Earth Day & Climate Grief: What We Can Do to Feel Relief

Did you know that the Earth’s climate change and pollution can contribute to toxic stress? This Earth Day, the NYS TINRC would like to raise awareness of the Earth’s changing atmosphere and its effect on us. We’ll also discuss how to care for ourselves and the planet during these uncertain times.

What is Climate Grief?

Climate grief is anxiety or general discomfort resulting from abnormal climate changes. For example, a short break from the winter weather can feel amazing when we experience a 65-degree day in February while living in New York. However, some may feel grief because we know this isn’t natural in our climate. The looming feeling of “something’s not right” can contribute to toxic stress. Sometimes, the thought of trying to “fix” the planet, especially as natural disasters keep happening, can result in climate grief, too. When the problem at hand feels too difficult or large to deal with on our own, we can become overwhelmed and hopeless in the situation. Climate grief is both for the loss and damage of the Earth’s climate and what may be coming in the future.

How are people affected by the changing climate?

Inclement weather, such as flooding, severe hurricanes, and extreme temperatures, can take a big toll on our mental and physical health. These issues lead to an overall higher leveler of suffering, damage, and strain on the environment and can lead to toxic stress. Low-income individuals are disproportionately faced with these issues.

In the summertime, extreme heat can be dangerous. Waiting at the bus stop without air conditioning, walking long commutes to work in direct sunlight, and higher electricity bills all contribute to toxic stress. Victims of natural disasters who cannot afford to pay for home damages add another layer of stress to the situation. A statistic from psychiatry.org states that natural disasters can cause “…high-risk coping behavior such as increased alcohol use, and mental disorders such as depression, anxiety, and post-traumatic stress.” Pollution in the air, water, and land can cause harm to our physical health. It may expose us to other illnesses later in life, too. The National Library of Medicine found that unhealthy environments can harm our brains. It can also result in learning disabilities, memory problems, and attention issues. Minority groups are greatly affected by poor air quality. Harvard University found that “72% of the population is of color in the U.S. counties with the worst air pollution.”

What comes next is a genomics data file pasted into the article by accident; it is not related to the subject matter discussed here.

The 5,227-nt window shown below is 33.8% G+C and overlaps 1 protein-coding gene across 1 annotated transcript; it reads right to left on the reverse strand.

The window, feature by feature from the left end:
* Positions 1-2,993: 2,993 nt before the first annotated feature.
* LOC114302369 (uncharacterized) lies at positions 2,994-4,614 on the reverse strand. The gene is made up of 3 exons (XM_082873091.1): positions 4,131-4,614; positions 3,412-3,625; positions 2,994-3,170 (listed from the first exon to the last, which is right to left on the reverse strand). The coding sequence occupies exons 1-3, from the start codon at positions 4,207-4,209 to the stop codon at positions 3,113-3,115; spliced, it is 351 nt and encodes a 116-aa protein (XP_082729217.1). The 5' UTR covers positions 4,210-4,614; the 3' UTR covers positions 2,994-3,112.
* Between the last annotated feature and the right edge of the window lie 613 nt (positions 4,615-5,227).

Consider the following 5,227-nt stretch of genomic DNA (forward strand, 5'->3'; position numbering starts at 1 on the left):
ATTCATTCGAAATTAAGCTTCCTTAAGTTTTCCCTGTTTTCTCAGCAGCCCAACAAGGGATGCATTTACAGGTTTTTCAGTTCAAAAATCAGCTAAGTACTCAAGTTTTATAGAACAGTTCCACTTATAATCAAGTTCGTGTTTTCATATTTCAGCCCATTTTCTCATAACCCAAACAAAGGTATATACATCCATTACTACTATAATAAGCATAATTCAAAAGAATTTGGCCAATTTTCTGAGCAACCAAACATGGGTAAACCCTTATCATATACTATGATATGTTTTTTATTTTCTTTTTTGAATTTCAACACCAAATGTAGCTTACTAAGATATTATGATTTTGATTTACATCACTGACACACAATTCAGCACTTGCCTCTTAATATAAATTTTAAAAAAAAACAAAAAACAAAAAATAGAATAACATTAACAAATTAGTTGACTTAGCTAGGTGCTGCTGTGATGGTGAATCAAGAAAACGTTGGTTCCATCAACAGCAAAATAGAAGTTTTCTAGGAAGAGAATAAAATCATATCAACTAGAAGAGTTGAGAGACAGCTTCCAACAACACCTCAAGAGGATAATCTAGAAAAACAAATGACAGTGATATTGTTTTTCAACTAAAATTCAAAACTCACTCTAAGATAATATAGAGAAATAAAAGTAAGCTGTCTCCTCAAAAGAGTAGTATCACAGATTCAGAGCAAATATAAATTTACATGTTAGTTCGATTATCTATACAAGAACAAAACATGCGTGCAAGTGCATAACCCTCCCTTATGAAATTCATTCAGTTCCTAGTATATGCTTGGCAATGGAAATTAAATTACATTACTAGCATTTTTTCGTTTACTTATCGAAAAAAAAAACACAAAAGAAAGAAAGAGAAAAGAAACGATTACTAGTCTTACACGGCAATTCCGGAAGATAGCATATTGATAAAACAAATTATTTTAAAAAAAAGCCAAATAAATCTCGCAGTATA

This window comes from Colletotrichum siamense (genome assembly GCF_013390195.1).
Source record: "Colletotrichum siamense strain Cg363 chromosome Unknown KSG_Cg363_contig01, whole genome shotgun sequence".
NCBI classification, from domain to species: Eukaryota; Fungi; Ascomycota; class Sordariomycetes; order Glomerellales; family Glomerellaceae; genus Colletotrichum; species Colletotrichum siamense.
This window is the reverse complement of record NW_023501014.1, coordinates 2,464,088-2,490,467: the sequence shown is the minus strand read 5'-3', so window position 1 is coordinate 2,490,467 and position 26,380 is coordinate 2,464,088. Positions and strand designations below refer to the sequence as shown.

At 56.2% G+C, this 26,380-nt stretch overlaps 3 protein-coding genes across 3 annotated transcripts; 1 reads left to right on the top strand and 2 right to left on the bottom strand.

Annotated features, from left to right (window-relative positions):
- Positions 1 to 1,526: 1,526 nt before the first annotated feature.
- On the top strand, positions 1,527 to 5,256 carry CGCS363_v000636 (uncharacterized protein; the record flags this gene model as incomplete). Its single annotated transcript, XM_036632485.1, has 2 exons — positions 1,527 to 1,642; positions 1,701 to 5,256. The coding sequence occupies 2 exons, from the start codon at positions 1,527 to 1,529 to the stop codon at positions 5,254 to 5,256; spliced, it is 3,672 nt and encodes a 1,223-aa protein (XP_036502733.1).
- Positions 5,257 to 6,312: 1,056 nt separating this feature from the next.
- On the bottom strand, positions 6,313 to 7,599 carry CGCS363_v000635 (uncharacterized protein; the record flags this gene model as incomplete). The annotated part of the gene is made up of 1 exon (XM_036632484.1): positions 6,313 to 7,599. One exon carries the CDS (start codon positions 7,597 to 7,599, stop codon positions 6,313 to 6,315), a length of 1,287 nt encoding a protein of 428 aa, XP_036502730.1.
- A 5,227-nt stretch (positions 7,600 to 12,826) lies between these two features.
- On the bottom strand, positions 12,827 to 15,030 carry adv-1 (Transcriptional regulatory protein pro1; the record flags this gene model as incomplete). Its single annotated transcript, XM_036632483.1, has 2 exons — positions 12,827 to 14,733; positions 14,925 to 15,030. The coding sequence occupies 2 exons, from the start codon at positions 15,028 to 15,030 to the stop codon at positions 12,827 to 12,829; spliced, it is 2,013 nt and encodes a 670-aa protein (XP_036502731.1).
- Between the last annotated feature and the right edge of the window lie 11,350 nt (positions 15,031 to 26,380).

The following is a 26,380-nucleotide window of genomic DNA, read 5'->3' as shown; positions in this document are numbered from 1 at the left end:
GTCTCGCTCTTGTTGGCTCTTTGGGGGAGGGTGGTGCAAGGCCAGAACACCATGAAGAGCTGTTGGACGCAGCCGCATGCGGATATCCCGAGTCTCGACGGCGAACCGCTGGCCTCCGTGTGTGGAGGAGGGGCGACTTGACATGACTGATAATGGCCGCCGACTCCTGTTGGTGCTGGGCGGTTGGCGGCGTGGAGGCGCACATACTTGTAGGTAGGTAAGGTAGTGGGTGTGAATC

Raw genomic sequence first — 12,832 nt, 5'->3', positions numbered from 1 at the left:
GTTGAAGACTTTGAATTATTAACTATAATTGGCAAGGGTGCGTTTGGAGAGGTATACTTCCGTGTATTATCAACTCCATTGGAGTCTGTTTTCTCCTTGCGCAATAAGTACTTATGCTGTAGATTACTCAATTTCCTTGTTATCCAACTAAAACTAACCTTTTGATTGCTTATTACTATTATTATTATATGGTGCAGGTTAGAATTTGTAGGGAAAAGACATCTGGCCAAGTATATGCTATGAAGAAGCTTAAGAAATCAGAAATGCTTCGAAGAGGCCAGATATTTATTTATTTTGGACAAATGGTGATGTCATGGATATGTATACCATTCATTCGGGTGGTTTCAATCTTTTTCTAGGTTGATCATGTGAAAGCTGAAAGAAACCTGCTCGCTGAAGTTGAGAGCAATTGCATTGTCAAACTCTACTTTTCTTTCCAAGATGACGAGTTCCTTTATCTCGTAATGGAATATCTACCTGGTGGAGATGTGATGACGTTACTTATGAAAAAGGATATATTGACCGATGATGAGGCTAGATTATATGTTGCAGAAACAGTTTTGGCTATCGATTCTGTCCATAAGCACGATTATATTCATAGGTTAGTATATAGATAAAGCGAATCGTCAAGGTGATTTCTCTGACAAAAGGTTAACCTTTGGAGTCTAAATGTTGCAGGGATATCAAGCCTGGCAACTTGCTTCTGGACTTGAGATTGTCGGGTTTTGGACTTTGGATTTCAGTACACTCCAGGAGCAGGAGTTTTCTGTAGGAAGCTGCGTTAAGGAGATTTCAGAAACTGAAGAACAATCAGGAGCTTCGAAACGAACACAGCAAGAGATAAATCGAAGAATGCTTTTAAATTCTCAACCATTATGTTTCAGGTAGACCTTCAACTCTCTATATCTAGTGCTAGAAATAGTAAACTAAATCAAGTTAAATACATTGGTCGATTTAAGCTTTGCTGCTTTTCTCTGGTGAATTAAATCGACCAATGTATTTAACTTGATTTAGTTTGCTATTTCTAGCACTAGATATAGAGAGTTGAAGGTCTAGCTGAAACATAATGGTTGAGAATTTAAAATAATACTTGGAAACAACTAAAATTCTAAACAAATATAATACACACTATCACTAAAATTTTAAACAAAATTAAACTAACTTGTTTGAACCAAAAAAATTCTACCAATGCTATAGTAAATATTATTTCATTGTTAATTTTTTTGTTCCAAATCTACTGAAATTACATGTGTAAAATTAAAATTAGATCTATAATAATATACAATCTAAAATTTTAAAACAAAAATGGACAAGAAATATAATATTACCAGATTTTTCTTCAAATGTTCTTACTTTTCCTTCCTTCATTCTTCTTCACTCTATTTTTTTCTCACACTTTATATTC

Spending Time Outdoors Improves Our Wellbeing

University of California Davis Health Center says that nature can lower your anxiety. They also reported that outdoor time can help with depression, concentration, and attention.

Connecting with nature and spending time outdoors is so important for our holistic health, but pollution, changing temperatures, and inclement weather are the results of a wounded planet. What can we do to help ourselves and the Earth?

How Can We Take Care of Ourselves Through Climate Grief?

Go Outside

Spending time outside is very beneficial for our mental health. We can enjoy the view, read a book, or meditate. Practicing Breath-Body-Mind™ classes in quiet spaces outdoors can help soothe our nervous systems.

Get Moving

Exercising outdoors has many benefits for our mental health and physical well-being. Visiting your local park with friends or family can help you relax. Walking after a long day of work or school is refreshing.

Practice Meditation

Meditating is a great resource for re-centering ourselves and quieting our minds. Practicing these techniques outdoors can offer advantages. We can breathe fresh air, hear bird sounds, and connect with nature. For simple practices you can use, join us for our BBM practice sessions. These are offered virtually every Tuesday.

Earth Day & Climate Grief: What We Can Do to Feel Relief

Ways We Can Take Care of the Planet

Volunteer

Making positive changes in our community can also help our mental health. Spending time with others outdoors can also create a collective sense of accomplishment. It helps build community while also helping keep our neighborhoods clean and enjoyable. Try organizing a trash pick-up session or starting a community garden. Connecting with our neighbors through nature is a great way to relieve stress.

Use Less Plastic

Single-use plastic is very common. It’s found in almost every household, restaurant, and market. Long after we toss plastic, it can stay in the environment forever. Microplastics are found worldwide and in people, too. On average, people “ingest a credit card worth of plastic per week.” To help ourselves and the planet, we can try to look for plastic alternatives. For example, we can bring a reusable mug to our favorite coffee shop or use beeswax wrap instead of a plastic sandwich bag.

Start a Compost

Creating compost at home or in the workplace is a great way to reduce food waste. It also keeps organic matter out of landfills. Composting can also be beneficial for our own environments. Using compost at home can create healthier soil and conserve water in our gardens or yards.

Through our changing climate and uncertain times, the NYS TINRC offers wellness resources for individuals and organizations to help cope. Together, we can use trauma-informed practices in our everyday lives to help us become more resilient to toxic stress. Visit us online to view our mental health resources. Sign up for our newsletter for upcoming events and industry updates.

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